It would be easy to laugh and scoff at these stories for their credulity. But Will Wright was — is! — one of the greatest game designers of this or any age. It is impossible for me to read this stuff, as I did today, and not get excited all over again about Spore and what it represents. I own a disc, from when I bought the game in 2008, when it was finally released. I barely touched it back then. I had a job helping to edit the op-ed page of the Times, and we were in the middle of a presidential campaign. By the time it was over, Spore was regarded as a dud, a flop, an interactive Ishtar or Hudson Hawk. I moved on.

You surely didn’t notice, but Electronic Arts put Spore‘s servers back online last week. EA had shut them down for maintenance in July, four months after closing Maxis, the studio behind SimCity, The Sims, and yes, Spore. In 2006, it was unimaginable that Will Wright’s newest game could ever be put into the shop for three months with barely anyone making a peep about it.

So I’m going to play Spore now, years after the hype has dissipated and the game has been all but forgotten. I’ve installed it on my Windows PC. I will be back to tell you if it’s any good. And what if, separated by a decade from expectations that no game could possibly fulfil, it is?


  • I played Spore back in 2012. It was a very ambitious game, although it felt less and less engaging as I advanced through the various stages.

    • ^ this. The game was sold on the strength of the first couple of phases – the single cell and single organism bits were great. Once you hit tribal stage the game is a sub-par 4X game.


      “What I’m trying to do,” Wright told the Times, “is connect the almost inconceivable universal scale to the deeply personal.” He later added, “I wanted to make a game that would recreate a drug induced epiphany.”

      Are you sure they weren’t interviewing Peter Molyneux by accident?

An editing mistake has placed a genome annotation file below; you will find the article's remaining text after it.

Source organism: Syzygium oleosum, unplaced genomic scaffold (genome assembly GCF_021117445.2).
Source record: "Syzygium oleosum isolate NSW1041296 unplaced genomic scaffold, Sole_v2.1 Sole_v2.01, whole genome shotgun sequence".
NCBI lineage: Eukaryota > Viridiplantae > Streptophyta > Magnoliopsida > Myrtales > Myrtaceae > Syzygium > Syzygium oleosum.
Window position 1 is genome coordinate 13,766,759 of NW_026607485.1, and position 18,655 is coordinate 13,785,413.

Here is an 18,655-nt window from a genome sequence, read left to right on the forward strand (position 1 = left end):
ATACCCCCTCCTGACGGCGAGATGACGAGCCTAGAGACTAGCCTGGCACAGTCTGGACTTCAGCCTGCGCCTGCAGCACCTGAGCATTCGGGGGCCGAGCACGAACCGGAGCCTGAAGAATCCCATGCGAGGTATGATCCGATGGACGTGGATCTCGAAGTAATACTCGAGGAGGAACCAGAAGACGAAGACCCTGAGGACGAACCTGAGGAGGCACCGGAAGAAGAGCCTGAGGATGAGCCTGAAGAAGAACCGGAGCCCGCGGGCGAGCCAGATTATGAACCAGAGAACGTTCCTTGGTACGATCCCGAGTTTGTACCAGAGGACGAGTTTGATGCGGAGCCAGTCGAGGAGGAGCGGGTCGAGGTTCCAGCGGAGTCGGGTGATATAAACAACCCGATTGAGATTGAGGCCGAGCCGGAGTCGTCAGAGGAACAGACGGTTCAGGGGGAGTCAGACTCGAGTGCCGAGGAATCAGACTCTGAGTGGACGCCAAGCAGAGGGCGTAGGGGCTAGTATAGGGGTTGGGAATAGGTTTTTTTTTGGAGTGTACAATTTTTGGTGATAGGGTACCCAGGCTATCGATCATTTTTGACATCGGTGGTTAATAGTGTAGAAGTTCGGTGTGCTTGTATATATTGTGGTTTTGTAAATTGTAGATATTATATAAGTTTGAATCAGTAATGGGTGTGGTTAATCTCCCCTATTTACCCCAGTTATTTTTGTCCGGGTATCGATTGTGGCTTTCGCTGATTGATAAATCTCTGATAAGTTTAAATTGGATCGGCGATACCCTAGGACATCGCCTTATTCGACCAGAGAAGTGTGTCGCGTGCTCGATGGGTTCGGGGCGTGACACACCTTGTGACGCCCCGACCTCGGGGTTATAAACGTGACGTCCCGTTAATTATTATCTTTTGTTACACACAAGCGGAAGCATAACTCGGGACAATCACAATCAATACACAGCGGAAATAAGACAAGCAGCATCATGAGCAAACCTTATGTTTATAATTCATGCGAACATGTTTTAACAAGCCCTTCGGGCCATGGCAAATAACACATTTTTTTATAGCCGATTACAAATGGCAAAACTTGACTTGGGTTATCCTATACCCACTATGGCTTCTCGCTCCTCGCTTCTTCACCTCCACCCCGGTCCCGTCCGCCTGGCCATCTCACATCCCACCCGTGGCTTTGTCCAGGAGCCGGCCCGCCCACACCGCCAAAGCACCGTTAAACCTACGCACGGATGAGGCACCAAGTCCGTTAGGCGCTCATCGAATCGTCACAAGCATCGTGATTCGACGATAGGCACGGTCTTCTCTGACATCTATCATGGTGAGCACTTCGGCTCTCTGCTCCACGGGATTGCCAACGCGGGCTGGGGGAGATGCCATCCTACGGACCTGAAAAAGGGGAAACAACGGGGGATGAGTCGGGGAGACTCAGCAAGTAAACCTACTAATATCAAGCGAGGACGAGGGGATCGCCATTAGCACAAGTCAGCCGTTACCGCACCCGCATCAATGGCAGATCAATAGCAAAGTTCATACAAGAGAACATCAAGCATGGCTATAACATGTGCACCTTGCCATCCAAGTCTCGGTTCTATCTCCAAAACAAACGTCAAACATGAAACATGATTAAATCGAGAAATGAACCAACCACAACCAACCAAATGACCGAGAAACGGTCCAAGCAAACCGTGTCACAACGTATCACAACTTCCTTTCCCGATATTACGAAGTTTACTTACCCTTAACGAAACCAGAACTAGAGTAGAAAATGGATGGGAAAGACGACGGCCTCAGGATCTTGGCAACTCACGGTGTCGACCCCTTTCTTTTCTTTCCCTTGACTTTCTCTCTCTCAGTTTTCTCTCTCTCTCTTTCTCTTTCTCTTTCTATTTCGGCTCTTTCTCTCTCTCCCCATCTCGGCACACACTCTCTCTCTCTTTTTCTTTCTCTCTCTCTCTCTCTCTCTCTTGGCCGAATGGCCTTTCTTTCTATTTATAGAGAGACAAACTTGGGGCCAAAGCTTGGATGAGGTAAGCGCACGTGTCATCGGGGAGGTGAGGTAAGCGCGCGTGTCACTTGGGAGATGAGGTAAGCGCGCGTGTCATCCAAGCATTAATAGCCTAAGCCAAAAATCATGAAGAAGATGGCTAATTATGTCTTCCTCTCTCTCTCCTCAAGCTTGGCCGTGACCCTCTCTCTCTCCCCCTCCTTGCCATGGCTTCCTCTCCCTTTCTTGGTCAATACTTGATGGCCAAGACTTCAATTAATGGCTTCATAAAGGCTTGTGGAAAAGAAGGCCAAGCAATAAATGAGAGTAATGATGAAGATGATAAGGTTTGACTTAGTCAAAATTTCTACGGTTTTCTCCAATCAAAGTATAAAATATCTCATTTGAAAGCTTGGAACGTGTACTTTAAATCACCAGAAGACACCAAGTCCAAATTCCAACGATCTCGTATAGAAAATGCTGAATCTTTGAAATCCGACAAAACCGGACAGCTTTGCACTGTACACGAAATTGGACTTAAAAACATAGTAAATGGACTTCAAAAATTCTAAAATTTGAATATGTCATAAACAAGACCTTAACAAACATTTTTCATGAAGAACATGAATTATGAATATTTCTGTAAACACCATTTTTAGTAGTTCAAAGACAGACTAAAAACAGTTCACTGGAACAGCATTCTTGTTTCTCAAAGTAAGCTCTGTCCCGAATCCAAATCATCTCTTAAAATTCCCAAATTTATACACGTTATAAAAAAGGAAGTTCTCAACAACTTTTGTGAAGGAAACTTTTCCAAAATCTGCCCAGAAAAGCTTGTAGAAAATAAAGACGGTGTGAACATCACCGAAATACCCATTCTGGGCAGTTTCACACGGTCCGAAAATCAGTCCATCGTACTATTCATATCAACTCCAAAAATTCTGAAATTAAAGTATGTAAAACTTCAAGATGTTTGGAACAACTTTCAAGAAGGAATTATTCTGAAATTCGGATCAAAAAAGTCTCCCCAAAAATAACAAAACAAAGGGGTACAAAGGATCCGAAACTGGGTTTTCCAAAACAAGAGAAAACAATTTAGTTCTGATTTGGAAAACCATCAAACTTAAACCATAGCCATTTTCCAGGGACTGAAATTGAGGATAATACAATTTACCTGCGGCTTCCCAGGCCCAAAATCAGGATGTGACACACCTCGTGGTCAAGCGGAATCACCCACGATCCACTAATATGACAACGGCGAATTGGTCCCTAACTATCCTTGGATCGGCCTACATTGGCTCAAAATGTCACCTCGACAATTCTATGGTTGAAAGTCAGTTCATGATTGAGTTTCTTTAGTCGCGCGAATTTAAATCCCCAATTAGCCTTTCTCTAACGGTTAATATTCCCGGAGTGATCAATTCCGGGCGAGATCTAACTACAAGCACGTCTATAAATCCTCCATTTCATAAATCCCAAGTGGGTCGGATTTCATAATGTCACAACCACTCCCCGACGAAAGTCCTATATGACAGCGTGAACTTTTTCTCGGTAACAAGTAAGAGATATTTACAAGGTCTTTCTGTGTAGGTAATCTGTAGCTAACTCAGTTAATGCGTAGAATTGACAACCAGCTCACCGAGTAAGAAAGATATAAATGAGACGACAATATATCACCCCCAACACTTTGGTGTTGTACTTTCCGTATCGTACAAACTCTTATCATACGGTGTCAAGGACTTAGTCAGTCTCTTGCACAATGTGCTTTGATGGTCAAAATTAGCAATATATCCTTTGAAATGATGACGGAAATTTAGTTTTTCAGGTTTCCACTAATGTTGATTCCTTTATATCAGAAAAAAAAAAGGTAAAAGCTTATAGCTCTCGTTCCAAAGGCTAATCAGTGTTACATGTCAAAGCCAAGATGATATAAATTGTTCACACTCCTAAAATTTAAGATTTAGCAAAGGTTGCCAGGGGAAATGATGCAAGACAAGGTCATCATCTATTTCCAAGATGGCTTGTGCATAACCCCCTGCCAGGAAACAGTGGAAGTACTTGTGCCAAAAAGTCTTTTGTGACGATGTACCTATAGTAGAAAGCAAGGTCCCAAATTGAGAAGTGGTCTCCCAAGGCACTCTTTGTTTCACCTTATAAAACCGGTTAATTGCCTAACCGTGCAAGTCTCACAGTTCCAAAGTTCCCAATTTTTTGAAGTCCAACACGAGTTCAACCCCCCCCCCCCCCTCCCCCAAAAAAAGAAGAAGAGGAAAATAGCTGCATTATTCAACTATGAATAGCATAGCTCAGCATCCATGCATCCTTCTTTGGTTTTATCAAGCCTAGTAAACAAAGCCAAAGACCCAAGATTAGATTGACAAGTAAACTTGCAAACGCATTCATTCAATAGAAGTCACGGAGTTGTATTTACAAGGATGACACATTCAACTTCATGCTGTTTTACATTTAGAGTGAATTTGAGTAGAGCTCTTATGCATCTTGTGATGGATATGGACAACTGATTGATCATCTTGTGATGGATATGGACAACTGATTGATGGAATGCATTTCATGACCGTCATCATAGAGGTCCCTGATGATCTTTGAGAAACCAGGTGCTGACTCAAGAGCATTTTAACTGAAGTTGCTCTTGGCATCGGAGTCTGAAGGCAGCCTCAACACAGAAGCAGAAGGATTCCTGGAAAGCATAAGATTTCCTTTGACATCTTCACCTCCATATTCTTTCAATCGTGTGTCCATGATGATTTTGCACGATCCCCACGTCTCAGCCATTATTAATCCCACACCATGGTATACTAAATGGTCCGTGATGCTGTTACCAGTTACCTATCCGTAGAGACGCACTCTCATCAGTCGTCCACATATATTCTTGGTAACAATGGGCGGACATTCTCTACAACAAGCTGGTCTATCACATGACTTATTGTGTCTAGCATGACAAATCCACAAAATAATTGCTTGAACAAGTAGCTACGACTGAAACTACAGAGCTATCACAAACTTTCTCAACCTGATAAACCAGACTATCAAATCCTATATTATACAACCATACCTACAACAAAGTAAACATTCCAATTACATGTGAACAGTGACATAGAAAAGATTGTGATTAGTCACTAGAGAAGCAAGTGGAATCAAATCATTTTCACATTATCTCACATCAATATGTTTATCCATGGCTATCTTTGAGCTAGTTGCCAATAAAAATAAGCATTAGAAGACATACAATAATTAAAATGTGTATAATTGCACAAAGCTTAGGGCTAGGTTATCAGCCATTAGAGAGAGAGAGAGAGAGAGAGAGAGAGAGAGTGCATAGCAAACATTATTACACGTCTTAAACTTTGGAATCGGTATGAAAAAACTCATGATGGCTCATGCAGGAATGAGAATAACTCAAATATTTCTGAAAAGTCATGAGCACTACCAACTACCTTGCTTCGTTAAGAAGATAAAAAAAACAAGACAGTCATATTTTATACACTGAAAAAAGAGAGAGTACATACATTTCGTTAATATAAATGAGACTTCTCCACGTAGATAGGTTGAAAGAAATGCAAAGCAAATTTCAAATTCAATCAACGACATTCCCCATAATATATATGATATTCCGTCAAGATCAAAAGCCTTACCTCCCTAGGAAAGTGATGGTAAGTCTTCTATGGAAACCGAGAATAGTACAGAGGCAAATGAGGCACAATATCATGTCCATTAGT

• The difference being Will Wright got a kick in the ass and pretty much learnt from Spore…

        Molyneux on the other hand never, ever, ever learns his lesson.

  • I followed its development for years as well.
    I got it day one. It started out well but became less and less…enjoyable. The scope became narrower, the ages felt forced, and over-all it just felt….bad. So many poor design choices, so many bad inclusions, so many things that made no sense within the game worlds internal logic.
    I have revisited spore a few times over the years. Each time I’m disappointed all over again.

    In and of itself it’s not a terrible game, but what’s disappointing the most is what could have been.

  • Lol when I was reading will wrights epic quotes I had the voice of the no mans sky in my head. I Totally understand what the writer is getting at.

  • Yeah, as others have said I was kinda dissapointed by Spore. I was excited to finally have my copy back when it first came out, but the gameplay wasn’t what I was expecting. The progression was all a bit too linear and guided imo. It didn’t really matter how you customised/created your sporelings, you sorta ended up with the same gameplay and at the same stages. Not open world enough!

  • I did actually see that the game had been advertised on Origin… did they change something?

    The end-game was pretty damn painful and just a tad sinister.